I was leaving my house when I noticed a pile of books in the wrong place. These were offending my eye, but as I moved them, I noticed the one on the top of the pile…Barack Obama’s The Audacity of Hope.
‘Have you read this?’ I asked my son.
‘Yes, when it first came out.’
‘Is it any good?’
‘Well, let’s put it like this,’ said Joe. ‘He can string a sentence together, which is more than you can say for the previous incumbent. You can borrow it if you want.’
Suddenly, I’m reading non-fiction by the barrowload. I’ve never gone for it before…never enjoyed autobiography, narrative non-fiction, personal essays, very rarely picked up a biography. And I still maintain that you can’t beat a novel if you want your reader to remember what you want to tell them and be moved at the same time. But I’m learning more about American politics from this book than I probably previously cared to know, and at every turn of page, I am both informed and moved.
Obama’s voice takes my breath away…
But the years take have also taken their toll. Some of it was just a function of my getting older, I suppose, for if you are paying attention, each successive year will make you more intimately acquainted with all of your flaws – the blind spots, the recurring habits of thought that may be genetic or may be environmental, but that will almost certainly worsen with time, as surely as the hitch in your walk turns to pain in your hip. In me, one of those flaws had proven to be a chronic restlessness; an inability to appreciate, no matter how well things were going, those blessings that were right there in front of me. It’s a flaw that is endemic to modern life, I think – endemic, too, in the American character – and one that is nowhere more evident than in the field of politics. Whether politics actually encourages the trait or simply attracts those who possess it is unclear. Someone once said that every man is trying to either live up to his father’s expectations or make up for his father’s mistakes and I suppose that may explain my particular malady as well as anything else…
This is a powerful voice…confident, intimate, distinct. It makes me feel, not that I’m reading the words, but that two easy chairs have been pulled close, one for me, one for the writer, and coffee (or maybe in this case bourbon), is served. In my mind, I am engrossed in a conversation. I’m leaning in close, responding with my eyes. I can answer back; take the argument and run with it Non-fiction narrative this absorbing takes you into a new moment, just as fiction does.
In Imaginative Non-fiction, (or whatever the Open College of the Arts will finally call this new course) I emphasize two aspects of writing that can be shared by all creating non-fiction writers. I’m telling students these two aspects will uphold their work and pull it together, because these aspects are at the core of grabbing a reader. The combination of these two skills can get the new writer a contract quicker than almost anything else.
Narrative trajectory (telling a story and taking your reader with you as you do so) underpins the structure and ‘plot’. Voice is, of course, the buzzword on the writers’ street. This give heart and personality to your writing – Obama’s…hitch in your walk…both practically and metaphorically.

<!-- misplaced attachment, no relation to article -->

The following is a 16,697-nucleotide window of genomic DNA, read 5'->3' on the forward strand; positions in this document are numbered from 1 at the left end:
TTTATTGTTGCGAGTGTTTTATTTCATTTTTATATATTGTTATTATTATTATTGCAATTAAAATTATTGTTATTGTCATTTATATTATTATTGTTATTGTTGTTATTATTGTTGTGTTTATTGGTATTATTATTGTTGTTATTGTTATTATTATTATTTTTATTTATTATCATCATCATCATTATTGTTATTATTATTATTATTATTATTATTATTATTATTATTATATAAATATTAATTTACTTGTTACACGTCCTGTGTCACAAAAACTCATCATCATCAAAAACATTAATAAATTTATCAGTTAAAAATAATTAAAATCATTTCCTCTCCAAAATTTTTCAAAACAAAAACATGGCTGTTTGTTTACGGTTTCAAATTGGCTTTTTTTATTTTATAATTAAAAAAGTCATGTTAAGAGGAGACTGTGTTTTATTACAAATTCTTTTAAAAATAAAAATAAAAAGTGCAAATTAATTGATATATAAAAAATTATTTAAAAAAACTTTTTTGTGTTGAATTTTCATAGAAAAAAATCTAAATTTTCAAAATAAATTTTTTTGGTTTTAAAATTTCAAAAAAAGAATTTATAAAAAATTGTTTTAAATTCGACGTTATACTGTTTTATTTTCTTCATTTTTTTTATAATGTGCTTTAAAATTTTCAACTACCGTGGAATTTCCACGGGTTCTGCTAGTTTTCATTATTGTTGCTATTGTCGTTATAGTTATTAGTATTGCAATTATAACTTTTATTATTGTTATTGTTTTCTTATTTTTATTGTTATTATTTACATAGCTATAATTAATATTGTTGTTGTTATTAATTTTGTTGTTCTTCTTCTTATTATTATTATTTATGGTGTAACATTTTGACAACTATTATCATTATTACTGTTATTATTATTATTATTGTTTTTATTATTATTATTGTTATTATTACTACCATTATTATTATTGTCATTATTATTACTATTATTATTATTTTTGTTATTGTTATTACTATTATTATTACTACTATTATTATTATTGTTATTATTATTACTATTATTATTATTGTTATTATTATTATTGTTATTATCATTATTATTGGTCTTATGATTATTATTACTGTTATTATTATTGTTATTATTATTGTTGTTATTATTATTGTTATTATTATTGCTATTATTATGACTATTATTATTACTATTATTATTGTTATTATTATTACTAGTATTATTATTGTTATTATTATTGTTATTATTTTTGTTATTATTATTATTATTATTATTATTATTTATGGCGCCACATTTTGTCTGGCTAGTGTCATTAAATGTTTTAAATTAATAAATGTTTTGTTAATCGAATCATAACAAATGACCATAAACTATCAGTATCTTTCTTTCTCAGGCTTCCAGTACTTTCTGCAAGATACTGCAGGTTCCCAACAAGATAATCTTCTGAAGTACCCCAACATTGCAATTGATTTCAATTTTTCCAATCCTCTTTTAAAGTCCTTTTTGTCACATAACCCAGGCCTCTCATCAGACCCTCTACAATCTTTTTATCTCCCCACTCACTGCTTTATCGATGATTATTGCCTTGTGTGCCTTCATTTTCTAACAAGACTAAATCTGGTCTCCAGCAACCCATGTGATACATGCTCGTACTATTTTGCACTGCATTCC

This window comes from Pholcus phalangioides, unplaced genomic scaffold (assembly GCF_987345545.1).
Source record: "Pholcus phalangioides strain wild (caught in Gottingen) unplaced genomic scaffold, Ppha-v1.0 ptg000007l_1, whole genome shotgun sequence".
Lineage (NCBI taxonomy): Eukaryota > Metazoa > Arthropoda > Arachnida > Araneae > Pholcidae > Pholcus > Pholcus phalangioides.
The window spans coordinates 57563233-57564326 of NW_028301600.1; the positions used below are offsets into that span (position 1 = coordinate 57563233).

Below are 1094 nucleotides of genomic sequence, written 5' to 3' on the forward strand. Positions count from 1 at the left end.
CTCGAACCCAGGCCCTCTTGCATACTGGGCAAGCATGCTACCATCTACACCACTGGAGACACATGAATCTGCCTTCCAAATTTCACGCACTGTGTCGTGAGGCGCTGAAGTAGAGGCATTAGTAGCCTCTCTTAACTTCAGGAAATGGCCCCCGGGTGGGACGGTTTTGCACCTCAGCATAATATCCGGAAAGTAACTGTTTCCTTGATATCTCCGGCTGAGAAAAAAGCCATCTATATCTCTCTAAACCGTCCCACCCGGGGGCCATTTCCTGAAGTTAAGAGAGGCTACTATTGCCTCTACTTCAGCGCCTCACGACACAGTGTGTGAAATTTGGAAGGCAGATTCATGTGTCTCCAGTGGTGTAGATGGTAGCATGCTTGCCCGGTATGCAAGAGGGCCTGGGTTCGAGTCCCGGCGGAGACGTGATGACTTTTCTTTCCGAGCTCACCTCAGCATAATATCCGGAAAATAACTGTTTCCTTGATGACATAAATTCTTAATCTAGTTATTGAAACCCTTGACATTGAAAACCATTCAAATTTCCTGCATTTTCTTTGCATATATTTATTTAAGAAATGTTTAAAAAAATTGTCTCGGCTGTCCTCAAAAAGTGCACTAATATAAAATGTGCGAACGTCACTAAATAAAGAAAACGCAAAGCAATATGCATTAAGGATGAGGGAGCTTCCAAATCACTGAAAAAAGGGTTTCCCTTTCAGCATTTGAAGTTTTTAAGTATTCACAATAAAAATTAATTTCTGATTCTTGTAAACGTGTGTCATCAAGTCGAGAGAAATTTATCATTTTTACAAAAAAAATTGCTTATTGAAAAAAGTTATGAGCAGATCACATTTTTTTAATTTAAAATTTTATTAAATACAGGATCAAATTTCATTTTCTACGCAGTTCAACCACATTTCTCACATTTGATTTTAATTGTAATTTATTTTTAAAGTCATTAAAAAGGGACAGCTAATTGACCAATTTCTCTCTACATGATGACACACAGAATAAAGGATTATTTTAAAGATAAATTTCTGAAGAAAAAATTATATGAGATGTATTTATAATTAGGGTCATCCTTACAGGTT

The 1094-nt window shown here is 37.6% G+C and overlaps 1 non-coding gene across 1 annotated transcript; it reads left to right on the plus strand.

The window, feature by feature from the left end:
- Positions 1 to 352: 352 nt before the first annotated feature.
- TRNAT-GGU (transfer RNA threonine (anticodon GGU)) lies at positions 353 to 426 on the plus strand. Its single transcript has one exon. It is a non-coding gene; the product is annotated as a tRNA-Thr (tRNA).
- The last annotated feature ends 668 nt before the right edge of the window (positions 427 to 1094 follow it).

Narrative trajectory is all about how you tell your story. Cast your eye over some recently published books. A cross-section will show you just how many stories are out there to be told –subjects of major importance and trivial significance. Subjects rehashed or completely skewed. None of these will be readable unless the story moves in the right direction for its content, allowing the reader to step out onto a sort of boat and sail off into water already charted by the writer. A reader will keep reading if they feel the confidence of the narrator, as pilot of their story. I want the students to understand about knowing the chart of their voyage, and how to keep a steady hand on the tiller. (Sorry –these boating metaphors are probably due to my daughter’s recent success in the Fastnet Race…I prefer to keep my feet on firm terra firma.)
Voice is the balance to a strongly led narrative journey, but it needs a similar quality…confidence…in the writer. I tell my students that their ‘voice’ should be a representation of how their mind works. We all think in an entirely unique way. If a writer can get a strong feeling of ‘thoughts pouring forth’, transferred onto the page, they will lure the reader as successfully as a Siren, because of that intimate connection; the writer saying…here I am, believe in me…
The knack is to be natural, yourself, to have confidence that the way your mind works can interest other people. I try to remember, whenever this sort of audacity threatens to halt the flow of my writing, that people do actually seem to enjoy talking to me, even when I’m sure I’m being quite boring. Okay, not everyone in the world fits that category, but that would be true of even the most popular books of the market…no style attracts every reader. Attracting a small audience is a great beginning.
This sort of approach takes writing courage, although possibly not as much as Obama has shown over the last years. Becoming the USA’s first black president and writing scintillating personal essays…now that is audacious.
And still hopeful?